News from the American Psychoanalytic Association Integrating Child and Adult Analysis: the New York Meeting
by Janis Baeuerlen, MD, Co-Chair, Committee on Child Analysis
A national child and adolescent psychoanalytic congress convened in New York preceding the APsaA meetings to address how analytic programs can integrate exposure to child work and development more effectively. At a time when the IPA has initiated its first-ever committee on child analysis, child programs in institutes of the APsaA are struggling against unexamined reluctance from both sides – those that seek to keep child work undiluted, and those that do not see its relevance for adult work. Child analysts sometimes fear a dilution of their discussions if adult analysts participate in a less sophisticated way about child thinking and technique. Adult analysts may think that there is already enough to think and learn about without adding the complications of dealing with smaller patients who come to treatment with real parents in tow.
At the congress a number of proposals were made, many of which are already in place at SFCP including: having child analysts on all major committees, having a vibrant child-adult case conference for all adult candidates, and encouraging the use of child cases and literature in adult analytic seminars.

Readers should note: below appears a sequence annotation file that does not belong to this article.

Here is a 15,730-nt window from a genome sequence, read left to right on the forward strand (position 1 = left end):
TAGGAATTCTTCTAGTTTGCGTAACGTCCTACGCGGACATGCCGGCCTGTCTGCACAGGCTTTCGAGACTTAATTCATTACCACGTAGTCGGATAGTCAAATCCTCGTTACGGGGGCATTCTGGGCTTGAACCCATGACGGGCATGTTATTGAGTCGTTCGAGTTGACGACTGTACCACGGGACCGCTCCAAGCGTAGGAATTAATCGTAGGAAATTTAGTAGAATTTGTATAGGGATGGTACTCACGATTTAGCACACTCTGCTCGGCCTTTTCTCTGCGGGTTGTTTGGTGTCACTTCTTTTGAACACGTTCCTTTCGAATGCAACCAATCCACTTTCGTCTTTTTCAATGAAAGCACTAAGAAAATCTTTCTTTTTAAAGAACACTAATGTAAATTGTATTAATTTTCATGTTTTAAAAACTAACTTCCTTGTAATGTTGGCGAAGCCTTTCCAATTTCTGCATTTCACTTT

There are other changes that we could make. For example, on admission to analytic training, one institute of the APsaA asks the newly admitted candidate whether she/he wants to be in the child-only track, the adult-only track, or the combined track. In this way the Admissions Committee takes a more active role in making the candidates aware of the institute’s serious commitment to child training. Other institutes make sure that, in all scientific meeting presentations, both an adult analyst and a child analyst are discussants.
We hope that the meeting will stimulate a more comprehensive discussion here about child analysis and its value for the training of adult candidates. Child analysts have as much to offer for suffering children (and their parents) as adult analysts have to offer for suffering adults.